On Friday, Excelsior College (where I work) honored the Veterans who work there with a recognition ceremony. It is the first place I’ve worked since I left military service (both the Army in 93 and the National Guard in 2000) that has made a point to honor its Vets in this way. The ceremony was very nice – it included a memorial for Excelsior students who have been killed in combat in the current two wars, thoughts from Jeremy Glasstetter (the now former Director of Excelsior’s Veteran’s Center and wounded combat Vet) about freedom, and a reading of brief military bios written by the staff members being honored.
A few days before the ceremony, Judy Reed (Director of Veteran Services and Outreach) asked us to answer a few questions in writing to be read during the event. In recognition of Veterans Day, here are my answers…
What was your branch of service?
US Army (Infantry) and New York National Guard
What time period did you serve?
National Guard 1998-2000
What did it mean to you to serve in the military?
My grandfather served in both the Army and the Navy and my father is a retired Army Lieutenant Colonel. So, my feeling going in was that I was continuing a family tradition. My Dad served in South Korea some 30 odd years before I was stationed there. Because of this history, we were able to connect on a level I hadn’t felt before. He’s not an outwardly emotional man, but I know he was proud of me and my choice to enlist. My service was more than a job, it was a social symbol of who I was inside. I wasn’t just Mark. I was more than Mark because I was in the Army. And I think that captures how I felt and I how I still feel – the Army made me better at being me.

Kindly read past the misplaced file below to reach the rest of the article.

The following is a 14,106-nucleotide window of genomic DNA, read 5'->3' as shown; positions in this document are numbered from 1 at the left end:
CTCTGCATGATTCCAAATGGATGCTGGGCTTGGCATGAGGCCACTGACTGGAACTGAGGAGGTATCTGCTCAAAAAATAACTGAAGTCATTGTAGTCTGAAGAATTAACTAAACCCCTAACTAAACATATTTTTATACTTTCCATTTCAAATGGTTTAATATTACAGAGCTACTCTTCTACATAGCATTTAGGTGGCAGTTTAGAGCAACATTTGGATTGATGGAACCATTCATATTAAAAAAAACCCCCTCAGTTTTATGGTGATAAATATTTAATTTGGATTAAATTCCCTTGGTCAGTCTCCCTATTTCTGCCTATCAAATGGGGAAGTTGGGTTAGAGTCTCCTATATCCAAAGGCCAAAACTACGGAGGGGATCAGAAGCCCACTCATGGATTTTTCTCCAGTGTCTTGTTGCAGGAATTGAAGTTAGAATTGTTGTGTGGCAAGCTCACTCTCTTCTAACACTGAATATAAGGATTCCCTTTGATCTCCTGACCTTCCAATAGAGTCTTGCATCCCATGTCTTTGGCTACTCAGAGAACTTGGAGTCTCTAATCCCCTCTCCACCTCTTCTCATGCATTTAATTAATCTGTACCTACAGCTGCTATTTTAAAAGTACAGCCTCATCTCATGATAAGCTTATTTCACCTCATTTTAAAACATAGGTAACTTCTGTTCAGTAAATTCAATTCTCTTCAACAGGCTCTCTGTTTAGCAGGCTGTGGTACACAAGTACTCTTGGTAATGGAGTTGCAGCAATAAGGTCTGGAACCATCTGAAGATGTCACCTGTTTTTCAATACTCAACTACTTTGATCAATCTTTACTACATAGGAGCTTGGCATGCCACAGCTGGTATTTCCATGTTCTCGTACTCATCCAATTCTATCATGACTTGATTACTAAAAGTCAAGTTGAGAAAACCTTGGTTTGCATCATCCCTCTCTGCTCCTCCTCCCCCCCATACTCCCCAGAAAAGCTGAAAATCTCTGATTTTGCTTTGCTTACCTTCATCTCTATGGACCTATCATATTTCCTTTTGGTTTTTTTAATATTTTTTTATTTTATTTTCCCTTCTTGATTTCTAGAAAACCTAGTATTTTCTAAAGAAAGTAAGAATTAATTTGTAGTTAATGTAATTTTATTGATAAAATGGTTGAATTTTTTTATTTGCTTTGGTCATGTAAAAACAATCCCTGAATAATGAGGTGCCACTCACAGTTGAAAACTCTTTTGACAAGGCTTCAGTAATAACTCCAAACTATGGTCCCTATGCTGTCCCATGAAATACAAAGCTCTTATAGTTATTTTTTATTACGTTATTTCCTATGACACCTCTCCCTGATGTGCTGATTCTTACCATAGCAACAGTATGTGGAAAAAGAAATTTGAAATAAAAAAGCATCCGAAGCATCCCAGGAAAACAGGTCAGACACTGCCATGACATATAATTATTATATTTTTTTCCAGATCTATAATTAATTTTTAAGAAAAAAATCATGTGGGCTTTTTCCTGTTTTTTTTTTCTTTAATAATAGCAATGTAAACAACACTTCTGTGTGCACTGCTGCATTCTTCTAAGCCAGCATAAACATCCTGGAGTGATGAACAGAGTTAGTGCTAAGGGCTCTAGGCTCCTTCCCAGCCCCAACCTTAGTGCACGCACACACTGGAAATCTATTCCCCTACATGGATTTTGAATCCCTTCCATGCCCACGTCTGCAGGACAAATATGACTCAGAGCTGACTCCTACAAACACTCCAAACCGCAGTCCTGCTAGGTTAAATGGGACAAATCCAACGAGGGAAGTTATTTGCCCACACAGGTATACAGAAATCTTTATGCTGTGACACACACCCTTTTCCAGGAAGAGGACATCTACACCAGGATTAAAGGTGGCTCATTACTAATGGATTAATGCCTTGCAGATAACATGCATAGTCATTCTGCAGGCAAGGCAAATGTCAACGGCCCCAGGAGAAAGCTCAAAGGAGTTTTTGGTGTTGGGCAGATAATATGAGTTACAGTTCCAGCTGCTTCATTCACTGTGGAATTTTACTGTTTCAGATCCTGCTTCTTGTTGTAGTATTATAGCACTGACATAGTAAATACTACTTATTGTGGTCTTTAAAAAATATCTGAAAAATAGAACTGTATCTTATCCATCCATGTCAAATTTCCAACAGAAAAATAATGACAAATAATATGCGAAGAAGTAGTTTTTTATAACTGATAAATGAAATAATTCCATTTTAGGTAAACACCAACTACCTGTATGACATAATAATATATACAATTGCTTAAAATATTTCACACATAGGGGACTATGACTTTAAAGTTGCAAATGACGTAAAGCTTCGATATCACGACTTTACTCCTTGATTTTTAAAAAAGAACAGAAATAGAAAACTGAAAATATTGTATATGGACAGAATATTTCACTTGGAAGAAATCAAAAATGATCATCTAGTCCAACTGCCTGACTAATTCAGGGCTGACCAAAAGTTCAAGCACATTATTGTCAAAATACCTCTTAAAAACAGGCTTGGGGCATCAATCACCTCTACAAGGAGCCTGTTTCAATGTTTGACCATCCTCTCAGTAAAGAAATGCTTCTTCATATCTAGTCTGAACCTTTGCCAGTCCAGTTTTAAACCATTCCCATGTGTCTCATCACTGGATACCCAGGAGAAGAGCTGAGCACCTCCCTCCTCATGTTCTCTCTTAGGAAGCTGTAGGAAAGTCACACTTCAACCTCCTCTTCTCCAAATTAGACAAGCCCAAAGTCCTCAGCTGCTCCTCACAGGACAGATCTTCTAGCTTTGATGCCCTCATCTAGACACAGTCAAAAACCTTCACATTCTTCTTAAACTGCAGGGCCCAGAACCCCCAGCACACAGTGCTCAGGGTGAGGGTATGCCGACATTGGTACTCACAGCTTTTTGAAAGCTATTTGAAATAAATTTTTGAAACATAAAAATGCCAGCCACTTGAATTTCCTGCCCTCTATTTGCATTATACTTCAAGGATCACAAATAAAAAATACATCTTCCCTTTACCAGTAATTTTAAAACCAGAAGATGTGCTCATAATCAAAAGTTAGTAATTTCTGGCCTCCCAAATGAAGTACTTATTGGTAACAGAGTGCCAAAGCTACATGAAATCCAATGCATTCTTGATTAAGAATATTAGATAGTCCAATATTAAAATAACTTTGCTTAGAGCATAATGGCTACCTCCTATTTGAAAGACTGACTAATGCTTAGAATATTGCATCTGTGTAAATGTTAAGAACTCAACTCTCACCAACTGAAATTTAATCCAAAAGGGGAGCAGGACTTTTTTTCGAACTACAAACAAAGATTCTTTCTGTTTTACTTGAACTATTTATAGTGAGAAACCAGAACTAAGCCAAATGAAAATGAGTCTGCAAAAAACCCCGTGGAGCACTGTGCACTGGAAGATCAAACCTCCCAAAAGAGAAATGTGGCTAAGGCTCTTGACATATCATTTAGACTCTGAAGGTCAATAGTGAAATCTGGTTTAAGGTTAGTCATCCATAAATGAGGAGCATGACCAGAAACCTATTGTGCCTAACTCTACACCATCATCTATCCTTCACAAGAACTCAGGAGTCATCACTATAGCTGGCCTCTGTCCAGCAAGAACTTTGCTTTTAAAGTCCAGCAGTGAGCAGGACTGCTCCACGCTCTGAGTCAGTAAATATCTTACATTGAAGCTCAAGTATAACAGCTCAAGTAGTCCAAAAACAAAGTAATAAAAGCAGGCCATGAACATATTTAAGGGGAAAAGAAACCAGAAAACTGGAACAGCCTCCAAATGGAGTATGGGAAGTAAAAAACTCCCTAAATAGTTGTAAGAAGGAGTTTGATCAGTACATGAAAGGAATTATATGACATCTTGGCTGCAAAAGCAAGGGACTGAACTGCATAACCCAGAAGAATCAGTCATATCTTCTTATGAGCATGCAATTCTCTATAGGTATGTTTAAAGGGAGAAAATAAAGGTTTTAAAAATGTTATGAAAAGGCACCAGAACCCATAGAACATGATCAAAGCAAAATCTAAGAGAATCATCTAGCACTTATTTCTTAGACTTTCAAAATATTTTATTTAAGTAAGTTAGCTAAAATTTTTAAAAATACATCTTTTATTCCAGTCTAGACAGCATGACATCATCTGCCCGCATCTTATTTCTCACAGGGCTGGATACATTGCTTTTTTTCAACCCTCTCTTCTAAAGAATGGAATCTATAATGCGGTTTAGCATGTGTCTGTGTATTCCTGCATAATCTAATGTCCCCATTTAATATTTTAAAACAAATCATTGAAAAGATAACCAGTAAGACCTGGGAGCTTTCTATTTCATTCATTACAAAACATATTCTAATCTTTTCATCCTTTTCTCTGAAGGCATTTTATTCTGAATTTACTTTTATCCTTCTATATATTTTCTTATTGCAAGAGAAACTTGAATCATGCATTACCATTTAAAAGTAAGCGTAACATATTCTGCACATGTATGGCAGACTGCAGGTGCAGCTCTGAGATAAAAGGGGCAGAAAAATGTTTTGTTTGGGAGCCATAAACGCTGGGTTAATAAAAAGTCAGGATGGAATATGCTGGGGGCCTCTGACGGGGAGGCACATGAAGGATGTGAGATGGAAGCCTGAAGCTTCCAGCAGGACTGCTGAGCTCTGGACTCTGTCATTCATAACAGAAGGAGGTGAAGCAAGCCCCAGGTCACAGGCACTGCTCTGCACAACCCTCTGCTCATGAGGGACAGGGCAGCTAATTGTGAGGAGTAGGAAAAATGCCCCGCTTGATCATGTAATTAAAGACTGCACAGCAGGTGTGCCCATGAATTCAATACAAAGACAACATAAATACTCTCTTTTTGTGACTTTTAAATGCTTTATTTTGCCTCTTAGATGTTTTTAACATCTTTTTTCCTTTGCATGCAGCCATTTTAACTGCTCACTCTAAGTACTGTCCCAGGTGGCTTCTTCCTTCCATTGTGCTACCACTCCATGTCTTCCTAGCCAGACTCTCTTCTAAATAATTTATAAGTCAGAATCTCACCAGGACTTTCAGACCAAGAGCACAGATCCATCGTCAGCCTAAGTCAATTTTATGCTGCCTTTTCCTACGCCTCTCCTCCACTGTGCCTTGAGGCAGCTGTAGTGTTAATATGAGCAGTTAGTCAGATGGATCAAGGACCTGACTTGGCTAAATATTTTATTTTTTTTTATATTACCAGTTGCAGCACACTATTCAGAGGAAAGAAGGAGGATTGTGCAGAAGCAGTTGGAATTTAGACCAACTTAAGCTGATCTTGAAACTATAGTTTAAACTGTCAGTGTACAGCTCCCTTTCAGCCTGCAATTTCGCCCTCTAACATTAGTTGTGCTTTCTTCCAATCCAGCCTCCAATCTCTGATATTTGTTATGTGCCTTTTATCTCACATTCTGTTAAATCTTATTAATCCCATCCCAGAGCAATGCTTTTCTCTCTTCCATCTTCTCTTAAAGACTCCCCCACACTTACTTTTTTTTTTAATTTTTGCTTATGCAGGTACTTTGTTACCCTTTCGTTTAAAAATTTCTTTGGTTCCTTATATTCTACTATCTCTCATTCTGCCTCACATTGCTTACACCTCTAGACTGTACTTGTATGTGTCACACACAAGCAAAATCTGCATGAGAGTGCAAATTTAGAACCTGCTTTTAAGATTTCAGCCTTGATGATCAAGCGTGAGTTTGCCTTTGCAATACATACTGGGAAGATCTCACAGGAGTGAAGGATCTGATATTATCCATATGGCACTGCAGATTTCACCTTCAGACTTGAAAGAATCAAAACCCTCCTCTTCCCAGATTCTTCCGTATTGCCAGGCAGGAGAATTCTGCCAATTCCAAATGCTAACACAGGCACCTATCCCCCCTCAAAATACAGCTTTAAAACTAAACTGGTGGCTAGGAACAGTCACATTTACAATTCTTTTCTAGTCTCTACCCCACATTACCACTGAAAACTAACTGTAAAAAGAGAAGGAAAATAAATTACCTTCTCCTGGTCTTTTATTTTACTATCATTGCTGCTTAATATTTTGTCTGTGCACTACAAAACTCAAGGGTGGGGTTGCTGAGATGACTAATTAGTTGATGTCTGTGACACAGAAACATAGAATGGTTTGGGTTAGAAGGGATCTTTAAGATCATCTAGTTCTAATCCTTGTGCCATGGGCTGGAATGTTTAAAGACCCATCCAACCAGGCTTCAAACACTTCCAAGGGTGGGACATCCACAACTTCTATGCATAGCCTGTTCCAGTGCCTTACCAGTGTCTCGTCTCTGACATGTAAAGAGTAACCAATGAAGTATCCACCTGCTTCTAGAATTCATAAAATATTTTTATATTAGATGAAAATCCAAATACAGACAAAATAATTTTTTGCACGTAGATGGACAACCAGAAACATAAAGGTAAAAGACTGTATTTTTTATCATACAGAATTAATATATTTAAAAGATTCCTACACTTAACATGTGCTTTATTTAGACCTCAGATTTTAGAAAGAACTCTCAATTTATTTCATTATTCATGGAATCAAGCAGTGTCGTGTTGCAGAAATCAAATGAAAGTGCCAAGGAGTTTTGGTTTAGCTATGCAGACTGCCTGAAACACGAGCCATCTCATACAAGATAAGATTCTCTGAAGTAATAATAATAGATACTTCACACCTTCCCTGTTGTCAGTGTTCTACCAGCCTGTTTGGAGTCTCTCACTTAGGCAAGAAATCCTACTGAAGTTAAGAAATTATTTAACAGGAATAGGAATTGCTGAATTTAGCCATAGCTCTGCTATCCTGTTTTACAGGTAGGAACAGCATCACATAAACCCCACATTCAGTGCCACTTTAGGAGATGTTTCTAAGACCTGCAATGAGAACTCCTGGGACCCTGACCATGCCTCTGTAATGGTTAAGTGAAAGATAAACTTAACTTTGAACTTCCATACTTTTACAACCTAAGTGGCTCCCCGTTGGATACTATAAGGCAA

I also felt an immense sense of responsibility in my role as soldier. I enlisted during the first Gulf War. There was a strong feeling of national pride toward the military at that time, so in many ways I felt like a citizen-soldier-ambassador. Whenever I was in public wearing my dress greens, people would come and say thank you or show their young children my insignia. As an example, I remember once walking through an airport in transit and I was approached by a WWII Veteran, a young boy who asked his mother if he could come up to me, and a flight attendant – each to say how much my service meant to them.
How did it shape your life?
Before I joined the Army, I was like many teenagers: apathetic, selfish, inconsiderate, and without vision. My service gave me pride to replace the apathy, patriotism in place of selfishness, honor instead of a lack of consideration, and a clear sense of who I am, what I am capable of, and how to be the best at whatever I choose to do. I retain a thorough and full-hearted work ethic, an ability to face pressure and adversity with grace (or so I like to believe), and a desire to instill in my children the importance of service, honor, discipline, and persistence. I know these terms are laden with patriotic zeal, but they become real when you’ve entered into the military. They are no longer abstractions, but real things that matter greatly, especially the older I get.
How was your family impacted?
I grew up in a military family so there was little impact. I had already moved out and wasn’t in a relationship – just a bachelor on an adventure. Later, when I was in the Guard, my wife was pregnant with our first son. Our Company Retention NCO tried every trick in the book to get me to re-up. Our unit had just received orders that we were going to pull a tour in Bosnia. At that point, I decided that family trumps global conflict and left the service after a combined five years.
Other thoughts and comments you wish to add.
My heart is with the servicemembers on the ground as well as their families. It is also with the Veterans of all branches. As I sit with my father and my friend Paul – a Veteran, West Point graduate and former Army Captain – at our free meal at Applebee’s today (their way of honoring Vets, and a long-standing tradition of my father), I will raise a glass in salute.
Here’s to Veteran’s Day and to those who have served and fought in the name of freedom.